I beg our councilors to get away from thinking big city, which seems to be the approach of the planning of our township at the moment. Let’s dig deep into the roots and backbone of the Township of Springwater. If you are looking for identity please remember people know where you can find Elmvale, Anten Mills, Phelpston, Midhurst, Hillsdale, Orr Lake, Snow Valley, Minesing, Centre Vespra. Some even know Fergusonvale and Apto. Few know what Springwater is or where it is located and there is probably not enough money to brand it. Branding takes more than a new logo and a catch phrase.
Main Street Springwater is Queen Street Elmvale and I think we can build on that to the benefit of all citizens of Springwater.

Friday, October 16, 2009

War of Words and Misinformation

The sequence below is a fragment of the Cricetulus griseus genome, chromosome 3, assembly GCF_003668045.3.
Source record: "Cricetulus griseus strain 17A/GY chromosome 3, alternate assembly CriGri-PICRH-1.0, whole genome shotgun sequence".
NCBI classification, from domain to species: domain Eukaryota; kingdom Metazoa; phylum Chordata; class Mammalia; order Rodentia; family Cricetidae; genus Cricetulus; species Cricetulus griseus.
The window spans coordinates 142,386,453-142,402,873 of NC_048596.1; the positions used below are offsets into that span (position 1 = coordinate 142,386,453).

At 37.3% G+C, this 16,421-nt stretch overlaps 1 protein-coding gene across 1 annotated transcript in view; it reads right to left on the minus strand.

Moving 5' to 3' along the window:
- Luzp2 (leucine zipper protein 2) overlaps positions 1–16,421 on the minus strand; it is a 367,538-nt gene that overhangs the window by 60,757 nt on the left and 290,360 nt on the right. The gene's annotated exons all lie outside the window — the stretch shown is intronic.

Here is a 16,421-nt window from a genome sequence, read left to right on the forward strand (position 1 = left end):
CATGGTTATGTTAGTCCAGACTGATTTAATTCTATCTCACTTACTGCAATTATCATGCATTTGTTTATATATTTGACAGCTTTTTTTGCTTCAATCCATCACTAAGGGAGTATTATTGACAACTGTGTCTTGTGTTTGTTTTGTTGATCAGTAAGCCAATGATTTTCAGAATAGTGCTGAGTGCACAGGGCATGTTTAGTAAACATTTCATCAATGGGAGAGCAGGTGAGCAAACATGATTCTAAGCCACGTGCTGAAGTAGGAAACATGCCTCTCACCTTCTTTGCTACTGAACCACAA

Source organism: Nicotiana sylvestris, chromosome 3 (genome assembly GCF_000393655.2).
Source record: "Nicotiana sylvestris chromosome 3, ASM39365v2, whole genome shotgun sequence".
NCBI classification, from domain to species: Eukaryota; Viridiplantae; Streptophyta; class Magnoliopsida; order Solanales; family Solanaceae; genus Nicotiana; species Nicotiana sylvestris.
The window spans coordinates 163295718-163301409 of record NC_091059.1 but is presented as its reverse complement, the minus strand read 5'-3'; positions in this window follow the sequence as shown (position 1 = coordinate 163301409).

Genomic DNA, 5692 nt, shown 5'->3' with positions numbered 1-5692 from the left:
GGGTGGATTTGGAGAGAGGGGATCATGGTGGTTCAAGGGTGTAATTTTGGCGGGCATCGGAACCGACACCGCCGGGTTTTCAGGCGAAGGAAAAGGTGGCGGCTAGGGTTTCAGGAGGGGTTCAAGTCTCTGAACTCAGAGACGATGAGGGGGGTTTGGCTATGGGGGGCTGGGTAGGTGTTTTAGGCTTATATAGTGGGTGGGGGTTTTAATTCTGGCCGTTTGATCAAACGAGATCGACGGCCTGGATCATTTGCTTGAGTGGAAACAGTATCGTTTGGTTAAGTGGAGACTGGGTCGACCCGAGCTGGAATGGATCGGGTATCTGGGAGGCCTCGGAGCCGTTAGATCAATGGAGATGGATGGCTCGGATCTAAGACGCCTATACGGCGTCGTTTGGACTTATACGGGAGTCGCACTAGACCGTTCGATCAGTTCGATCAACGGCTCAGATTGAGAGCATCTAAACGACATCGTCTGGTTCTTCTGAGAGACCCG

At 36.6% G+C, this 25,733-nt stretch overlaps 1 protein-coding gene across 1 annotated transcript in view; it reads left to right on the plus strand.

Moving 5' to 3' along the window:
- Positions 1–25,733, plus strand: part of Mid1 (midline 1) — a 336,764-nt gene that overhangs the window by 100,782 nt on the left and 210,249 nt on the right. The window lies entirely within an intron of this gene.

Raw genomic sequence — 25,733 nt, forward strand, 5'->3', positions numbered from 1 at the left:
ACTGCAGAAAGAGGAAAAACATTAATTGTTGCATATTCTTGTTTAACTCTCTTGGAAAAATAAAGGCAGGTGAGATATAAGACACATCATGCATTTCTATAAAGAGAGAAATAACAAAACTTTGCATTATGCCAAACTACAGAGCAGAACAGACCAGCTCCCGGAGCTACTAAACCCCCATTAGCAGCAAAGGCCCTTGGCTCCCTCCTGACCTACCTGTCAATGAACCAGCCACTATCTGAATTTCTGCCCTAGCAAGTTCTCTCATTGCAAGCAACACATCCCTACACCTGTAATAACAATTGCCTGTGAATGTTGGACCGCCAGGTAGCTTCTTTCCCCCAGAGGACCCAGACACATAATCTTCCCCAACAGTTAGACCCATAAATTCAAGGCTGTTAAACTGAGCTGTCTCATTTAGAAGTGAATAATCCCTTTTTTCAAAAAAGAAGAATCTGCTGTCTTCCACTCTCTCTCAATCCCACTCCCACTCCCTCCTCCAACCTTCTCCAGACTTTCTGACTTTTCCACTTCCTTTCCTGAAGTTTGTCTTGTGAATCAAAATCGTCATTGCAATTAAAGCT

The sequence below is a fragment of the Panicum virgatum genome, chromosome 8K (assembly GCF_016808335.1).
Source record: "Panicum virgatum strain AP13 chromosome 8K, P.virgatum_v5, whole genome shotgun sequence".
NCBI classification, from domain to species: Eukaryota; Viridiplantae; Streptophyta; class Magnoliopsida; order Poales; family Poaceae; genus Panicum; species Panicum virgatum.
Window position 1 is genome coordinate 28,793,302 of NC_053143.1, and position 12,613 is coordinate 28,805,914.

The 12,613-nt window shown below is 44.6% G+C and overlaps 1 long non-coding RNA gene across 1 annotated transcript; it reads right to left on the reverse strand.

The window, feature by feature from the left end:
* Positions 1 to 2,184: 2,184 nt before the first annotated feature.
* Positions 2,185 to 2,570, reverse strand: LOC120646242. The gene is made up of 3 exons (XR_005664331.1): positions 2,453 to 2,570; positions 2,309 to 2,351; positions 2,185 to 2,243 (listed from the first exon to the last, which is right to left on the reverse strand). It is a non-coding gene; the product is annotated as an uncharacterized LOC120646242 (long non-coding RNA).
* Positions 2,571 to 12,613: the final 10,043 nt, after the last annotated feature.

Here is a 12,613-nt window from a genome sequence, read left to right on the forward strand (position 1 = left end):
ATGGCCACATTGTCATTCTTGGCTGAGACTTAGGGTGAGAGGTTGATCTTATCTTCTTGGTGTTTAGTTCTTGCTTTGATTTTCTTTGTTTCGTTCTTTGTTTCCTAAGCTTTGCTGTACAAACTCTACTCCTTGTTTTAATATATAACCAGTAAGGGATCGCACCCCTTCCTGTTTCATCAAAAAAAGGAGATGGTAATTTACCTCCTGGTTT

Broadcast Versus Cable-My View
With the battle that is being waged on our TV stations in recent weeks between Cable and TV Broadcasters, I decided to write this article as we are witnessing a lot of misinformation rather than fact. I, like others, want to retain our local TV station, but at the same time I think both parties should be more honest with us.
First a little background. I grew up in the early part of the TV industry starting my working career in 1966 at CKVR in Barrie which was owned at the time by the Snelgrove family. It is said the VR stood for Valerie and Ralph. Here is how I view the currect dispute between the broadcasters and cable.
I want to first stress that I think the local market television stations are an important part of the media fabric in Canada. Aside from the CBC government sponsored broadcaster, these local TV stations, which were originally owned by entreprenueurs, developed the foundation of the TV industry in Canada providing a community need. What does bother me today is the rhetoric and misinformation that is being spewed by both parties as part of a fear mongering PR campaign. I believe most of the misinformation is coming from the Broadcasters.